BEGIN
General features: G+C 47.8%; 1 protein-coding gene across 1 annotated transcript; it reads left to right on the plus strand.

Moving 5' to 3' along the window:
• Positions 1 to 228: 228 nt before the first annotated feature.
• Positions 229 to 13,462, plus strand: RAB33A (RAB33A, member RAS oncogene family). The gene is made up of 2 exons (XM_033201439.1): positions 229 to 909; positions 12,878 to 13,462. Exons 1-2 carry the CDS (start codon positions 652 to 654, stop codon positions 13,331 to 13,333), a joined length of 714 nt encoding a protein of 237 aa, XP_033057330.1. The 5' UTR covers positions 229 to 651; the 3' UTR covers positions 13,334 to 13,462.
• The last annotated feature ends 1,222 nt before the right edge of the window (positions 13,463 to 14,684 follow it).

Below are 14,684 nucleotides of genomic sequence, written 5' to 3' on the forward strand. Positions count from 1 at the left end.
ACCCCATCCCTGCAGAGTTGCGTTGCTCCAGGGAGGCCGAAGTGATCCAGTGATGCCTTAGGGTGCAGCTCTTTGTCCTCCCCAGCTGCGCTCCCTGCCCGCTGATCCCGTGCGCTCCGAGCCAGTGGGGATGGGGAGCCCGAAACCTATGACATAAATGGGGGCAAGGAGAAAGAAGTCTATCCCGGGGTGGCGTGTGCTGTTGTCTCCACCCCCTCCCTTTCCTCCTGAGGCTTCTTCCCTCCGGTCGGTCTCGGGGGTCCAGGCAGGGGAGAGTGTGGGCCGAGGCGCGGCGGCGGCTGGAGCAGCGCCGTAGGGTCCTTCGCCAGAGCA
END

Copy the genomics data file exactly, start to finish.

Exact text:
General features: G+C 47.8%; 1 protein-coding gene across 1 annotated transcript; it reads left to right on the plus strand.

Moving 5' to 3' along the window:
• Positions 1 to 228: 228 nt before the first annotated feature.
• Positions 229 to 13,462, plus strand: RAB33A (RAB33A, member RAS oncogene family). The gene is made up of 2 exons (XM_033201439.1): positions 229 to 909; positions 12,878 to 13,462. Exons 1-2 carry the CDS (start codon positions 652 to 654, stop codon positions 13,331 to 13,333), a joined length of 714 nt encoding a protein of 237 aa, XP_033057330.1. The 5' UTR covers positions 229 to 651; the 3' UTR covers positions 13,334 to 13,462.
• The last annotated feature ends 1,222 nt before the right edge of the window (positions 13,463 to 14,684 follow it).

Below are 14,684 nucleotides of genomic sequence, written 5' to 3' on the forward strand. Positions count from 1 at the left end.
ACCCCATCCCTGCAGAGTTGCGTTGCTCCAGGGAGGCCGAAGTGATCCAGTGATGCCTTAGGGTGCAGCTCTTTGTCCTCCCCAGCTGCGCTCCCTGCCCGCTGATCCCGTGCGCTCCGAGCCAGTGGGGATGGGGAGCCCGAAACCTATGACATAAATGGGGGCAAGGAGAAAGAAGTCTATCCCGGGGTGGCGTGTGCTGTTGTCTCCACCCCCTCCCTTTCCTCCTGAGGCTTCTTCCCTCCGGTCGGTCTCGGGGGTCCAGGCAGGGGAGAGTGTGGGCCGAGGCGCGGCGGCGGCTGGAGCAGCGCCGTAGGGTCCTTCGCCAGAGCA